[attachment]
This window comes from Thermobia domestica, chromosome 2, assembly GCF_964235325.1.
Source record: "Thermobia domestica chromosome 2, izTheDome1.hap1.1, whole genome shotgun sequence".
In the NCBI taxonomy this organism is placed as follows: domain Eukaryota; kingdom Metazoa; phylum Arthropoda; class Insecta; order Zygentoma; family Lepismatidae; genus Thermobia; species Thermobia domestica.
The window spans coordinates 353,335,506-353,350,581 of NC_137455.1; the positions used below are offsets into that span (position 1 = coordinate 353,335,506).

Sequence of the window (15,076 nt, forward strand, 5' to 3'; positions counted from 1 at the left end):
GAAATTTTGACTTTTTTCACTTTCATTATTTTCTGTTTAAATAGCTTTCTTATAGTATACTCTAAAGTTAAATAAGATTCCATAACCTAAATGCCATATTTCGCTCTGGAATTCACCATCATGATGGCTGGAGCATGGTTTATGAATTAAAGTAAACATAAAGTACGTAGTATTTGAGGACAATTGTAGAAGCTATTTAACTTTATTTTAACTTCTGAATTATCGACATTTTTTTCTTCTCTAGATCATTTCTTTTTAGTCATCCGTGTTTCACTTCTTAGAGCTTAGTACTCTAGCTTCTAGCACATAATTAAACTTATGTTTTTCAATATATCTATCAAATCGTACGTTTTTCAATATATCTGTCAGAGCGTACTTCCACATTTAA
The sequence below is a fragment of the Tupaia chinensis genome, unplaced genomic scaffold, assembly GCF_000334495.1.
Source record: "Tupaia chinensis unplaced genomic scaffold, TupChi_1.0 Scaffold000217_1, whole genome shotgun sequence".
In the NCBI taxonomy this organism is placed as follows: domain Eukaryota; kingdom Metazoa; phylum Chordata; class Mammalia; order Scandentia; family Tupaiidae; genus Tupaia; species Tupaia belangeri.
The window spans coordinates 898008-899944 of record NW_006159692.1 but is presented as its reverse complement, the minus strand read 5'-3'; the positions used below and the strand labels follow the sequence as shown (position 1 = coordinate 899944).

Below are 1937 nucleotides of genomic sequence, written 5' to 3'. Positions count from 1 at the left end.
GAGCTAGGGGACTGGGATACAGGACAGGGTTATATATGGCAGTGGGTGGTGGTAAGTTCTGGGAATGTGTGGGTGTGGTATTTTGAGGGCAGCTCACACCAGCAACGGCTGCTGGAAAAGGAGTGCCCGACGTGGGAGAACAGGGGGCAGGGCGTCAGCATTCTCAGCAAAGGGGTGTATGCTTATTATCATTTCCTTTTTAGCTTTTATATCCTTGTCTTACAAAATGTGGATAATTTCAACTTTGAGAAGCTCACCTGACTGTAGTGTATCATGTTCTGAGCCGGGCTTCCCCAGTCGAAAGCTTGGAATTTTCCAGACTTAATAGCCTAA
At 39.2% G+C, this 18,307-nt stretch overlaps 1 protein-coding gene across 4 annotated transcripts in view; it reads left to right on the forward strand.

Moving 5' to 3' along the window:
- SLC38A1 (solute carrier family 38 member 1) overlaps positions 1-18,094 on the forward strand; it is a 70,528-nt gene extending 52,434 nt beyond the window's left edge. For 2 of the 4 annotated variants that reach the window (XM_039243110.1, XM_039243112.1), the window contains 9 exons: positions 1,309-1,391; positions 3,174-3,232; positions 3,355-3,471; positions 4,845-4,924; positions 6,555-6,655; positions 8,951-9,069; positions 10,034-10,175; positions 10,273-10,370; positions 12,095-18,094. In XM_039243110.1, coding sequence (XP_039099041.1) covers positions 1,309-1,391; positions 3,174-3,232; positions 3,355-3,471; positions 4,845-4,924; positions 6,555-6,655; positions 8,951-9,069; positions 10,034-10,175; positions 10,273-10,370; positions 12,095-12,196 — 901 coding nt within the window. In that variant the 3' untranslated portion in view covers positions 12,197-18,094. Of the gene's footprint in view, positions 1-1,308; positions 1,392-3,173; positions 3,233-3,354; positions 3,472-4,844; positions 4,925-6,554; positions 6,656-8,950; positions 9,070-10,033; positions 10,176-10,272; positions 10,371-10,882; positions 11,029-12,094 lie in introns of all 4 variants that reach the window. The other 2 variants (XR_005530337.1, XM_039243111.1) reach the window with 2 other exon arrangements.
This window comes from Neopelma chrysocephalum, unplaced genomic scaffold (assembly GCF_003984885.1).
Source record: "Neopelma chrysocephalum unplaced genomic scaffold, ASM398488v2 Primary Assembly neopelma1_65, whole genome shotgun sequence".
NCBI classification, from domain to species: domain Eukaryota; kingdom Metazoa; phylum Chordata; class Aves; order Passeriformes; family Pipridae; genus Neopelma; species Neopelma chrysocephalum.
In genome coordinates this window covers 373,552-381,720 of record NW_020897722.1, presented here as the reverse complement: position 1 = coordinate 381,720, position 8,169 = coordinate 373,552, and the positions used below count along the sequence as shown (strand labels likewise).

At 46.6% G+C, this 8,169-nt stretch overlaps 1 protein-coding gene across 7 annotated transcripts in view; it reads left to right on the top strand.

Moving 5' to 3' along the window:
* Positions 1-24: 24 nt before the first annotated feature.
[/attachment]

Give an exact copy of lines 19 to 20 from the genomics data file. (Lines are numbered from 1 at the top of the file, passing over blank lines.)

In genome coordinates this window covers 373,552-381,720 of record NW_020897722.1, presented here as the reverse complement: position 1 = coordinate 381,720, position 8,169 = coordinate 373,552, and the positions used below count along the sequence as shown (strand labels likewise).

At 46.6% G+C, this 8,169-nt stretch overlaps 1 protein-coding gene across 7 annotated transcripts in view; it reads left to right on the top strand.